Academic journal article Journal of Library Innovation

Get in the Game: Developing an Information Literacy Classroom Game

Academic journal article Journal of Library Innovation

Get in the Game: Developing an Information Literacy Classroom Game

Article excerpt

Abstract

Much current research in the field of games-based learning demonstrates that games can be successfully incorporated into educational contexts to increase student engagement, motivation, and learning. Academic librarians are also using games as an innovative instructional strategy to strengthen students' research skills and their understanding of information literacy concepts. This article discusses the development and implementation of Quality Counts, a classroom information literacy game designed to teach undergraduate students how to evaluate Internet sources. After a brief overview of the game's development and rules, the article describes the process of playing Quality Counts in several classes and presents the results of qualitative assessments of student engagement and self-perception of learning, including data from classroom observations and student surveys. Finally, the article offers suggestions for next steps and future research, both for Quality Counts as well as for academic librarians interested in developing or implementing instructional games.

Digital and non-digital games-once referred to as "the original educational technology" (Crawford, 1984, p. 15)-have much to offer information literacy and library instruction. Growing interest in games-based learning is apparent in all educational arenas, from preschool through graduate study. Increasingly, library educators are turning to games to give students opportunities to practice research skills and establish a strong basis for understanding information literacy concepts. This article discusses the development and implementation of Quality Counts, a classroom game designed to teach undergraduate students how to evaluate Internet sources. A brief review of the literature is followed by an explanation of the game's development and rules. I describe the process of playing Quality Counts in several classes, including measures used to assess the game, and conclude with suggestions for next steps and further research.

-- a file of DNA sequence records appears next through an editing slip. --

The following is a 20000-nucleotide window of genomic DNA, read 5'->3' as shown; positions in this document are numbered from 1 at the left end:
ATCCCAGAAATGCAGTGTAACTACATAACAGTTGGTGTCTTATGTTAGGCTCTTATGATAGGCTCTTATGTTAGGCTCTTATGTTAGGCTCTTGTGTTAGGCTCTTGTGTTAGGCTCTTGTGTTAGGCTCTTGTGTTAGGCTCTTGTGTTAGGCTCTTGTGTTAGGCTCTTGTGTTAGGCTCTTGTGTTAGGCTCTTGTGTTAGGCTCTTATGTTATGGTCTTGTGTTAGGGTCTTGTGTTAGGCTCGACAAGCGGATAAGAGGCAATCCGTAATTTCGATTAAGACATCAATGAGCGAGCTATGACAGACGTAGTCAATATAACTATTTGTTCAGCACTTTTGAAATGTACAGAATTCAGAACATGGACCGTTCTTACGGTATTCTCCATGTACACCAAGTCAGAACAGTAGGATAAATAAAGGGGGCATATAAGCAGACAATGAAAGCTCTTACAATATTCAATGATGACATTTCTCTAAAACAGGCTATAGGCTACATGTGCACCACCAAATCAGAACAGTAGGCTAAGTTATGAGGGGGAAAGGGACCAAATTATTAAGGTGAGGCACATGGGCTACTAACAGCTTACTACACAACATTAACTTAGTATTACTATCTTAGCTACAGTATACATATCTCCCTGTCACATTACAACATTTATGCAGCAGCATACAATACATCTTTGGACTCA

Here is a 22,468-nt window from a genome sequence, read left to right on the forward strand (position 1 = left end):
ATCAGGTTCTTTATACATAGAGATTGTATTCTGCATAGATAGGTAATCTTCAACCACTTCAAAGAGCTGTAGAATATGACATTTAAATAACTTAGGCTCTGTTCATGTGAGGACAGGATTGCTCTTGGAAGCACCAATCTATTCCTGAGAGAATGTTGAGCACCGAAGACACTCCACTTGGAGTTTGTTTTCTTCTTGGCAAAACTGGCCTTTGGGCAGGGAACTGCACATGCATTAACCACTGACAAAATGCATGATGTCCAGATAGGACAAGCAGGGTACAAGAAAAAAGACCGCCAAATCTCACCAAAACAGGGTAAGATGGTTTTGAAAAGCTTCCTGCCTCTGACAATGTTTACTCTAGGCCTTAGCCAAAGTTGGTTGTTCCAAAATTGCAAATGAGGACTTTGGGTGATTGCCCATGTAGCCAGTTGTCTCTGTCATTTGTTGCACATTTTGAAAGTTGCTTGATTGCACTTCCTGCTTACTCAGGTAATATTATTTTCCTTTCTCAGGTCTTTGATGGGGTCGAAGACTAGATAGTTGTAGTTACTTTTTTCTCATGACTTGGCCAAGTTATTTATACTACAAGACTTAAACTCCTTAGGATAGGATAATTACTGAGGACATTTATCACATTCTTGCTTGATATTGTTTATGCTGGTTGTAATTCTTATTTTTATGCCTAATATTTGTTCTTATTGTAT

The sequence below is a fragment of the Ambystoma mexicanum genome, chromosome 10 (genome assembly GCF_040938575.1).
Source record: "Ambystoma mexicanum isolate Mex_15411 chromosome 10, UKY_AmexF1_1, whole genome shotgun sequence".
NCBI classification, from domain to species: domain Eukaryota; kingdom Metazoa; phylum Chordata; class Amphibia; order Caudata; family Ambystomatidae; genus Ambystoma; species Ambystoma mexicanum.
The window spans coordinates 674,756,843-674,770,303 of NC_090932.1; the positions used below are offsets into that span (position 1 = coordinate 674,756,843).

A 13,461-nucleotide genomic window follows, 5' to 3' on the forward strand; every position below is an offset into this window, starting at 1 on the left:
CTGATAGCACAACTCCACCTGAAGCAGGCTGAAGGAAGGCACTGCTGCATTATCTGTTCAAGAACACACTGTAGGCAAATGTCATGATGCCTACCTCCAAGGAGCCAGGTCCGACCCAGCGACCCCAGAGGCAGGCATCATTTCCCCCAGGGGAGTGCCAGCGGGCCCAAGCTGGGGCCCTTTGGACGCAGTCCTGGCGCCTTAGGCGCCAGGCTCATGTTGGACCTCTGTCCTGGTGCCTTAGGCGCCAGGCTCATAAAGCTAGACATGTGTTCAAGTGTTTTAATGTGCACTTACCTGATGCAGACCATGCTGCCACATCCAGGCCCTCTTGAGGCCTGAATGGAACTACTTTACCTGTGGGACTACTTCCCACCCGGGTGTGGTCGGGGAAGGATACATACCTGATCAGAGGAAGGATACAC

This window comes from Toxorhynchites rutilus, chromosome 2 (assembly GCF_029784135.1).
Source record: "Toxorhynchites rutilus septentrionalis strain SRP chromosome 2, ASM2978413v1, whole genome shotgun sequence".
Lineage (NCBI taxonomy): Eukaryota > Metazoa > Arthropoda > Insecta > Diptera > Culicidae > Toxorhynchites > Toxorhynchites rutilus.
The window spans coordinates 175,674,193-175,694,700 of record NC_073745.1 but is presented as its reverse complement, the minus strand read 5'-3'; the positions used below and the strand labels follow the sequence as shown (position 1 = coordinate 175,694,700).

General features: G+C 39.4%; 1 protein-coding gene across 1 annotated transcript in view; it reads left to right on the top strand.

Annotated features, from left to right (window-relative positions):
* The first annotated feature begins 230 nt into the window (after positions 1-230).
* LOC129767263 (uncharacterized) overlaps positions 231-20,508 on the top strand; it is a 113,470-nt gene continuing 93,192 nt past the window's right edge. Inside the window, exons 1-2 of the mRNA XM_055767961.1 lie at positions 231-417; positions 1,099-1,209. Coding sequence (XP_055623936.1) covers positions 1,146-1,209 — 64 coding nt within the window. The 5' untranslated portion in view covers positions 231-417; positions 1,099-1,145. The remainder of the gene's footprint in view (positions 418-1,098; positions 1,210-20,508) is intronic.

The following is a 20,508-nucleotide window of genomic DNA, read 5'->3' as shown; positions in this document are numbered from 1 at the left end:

Background

Much solid research from the field of games-based learning provides evidence that games can be effectively incorporated into educational contexts (Shaffer, Squire, Halverson, & Gee, 2005). In his seminal book What Video Games Have to Teach Us About Learning and Literacy and other publications, noted games scholar James Paul Gee describes many features of games that enable engagement and learning. These features include an environment that presents problems of increasing complexity, the need to experiment with solutions, and the ability to fail in a low-stakes manner and learn from that failure (Gee, 2005, 2007). When playing games, students "don't memo-rize facts, they mobilize information in order to solve game-related problems" (Squire & Jenkins, 2003, p. 14). Games are by their nature collaborative and give students the opportunity both to learn from and teach each other as they work through the rules and progress through the game (Squire & Jenkins, 2003, p. 29). As Kurt Squire from the University of Wisconsin has noted, "the important question is not can games be used to support learning, but how" (2005, para. 2, emphasis in original).

Using games for instruction is an active learning strategy that encourages student en-gagement, a feature that may be especially important in library and information literacy instruction (Branston, 2006; Doshi, 2006). While in all settings it can be challenging for instructors to maintain student interest, library instruction presents a number of addi-tional barriers. First, the librarian teaching students usually is not the students' course professor and thus does not have a preexisting relationship or rapport with them. Library instructors typically do not assign grades to student work produced in information liter-acy sessions, and students may be much more motivated to complete work that will be evaluated by their professors (Markey et al., 2008, para. 48). …

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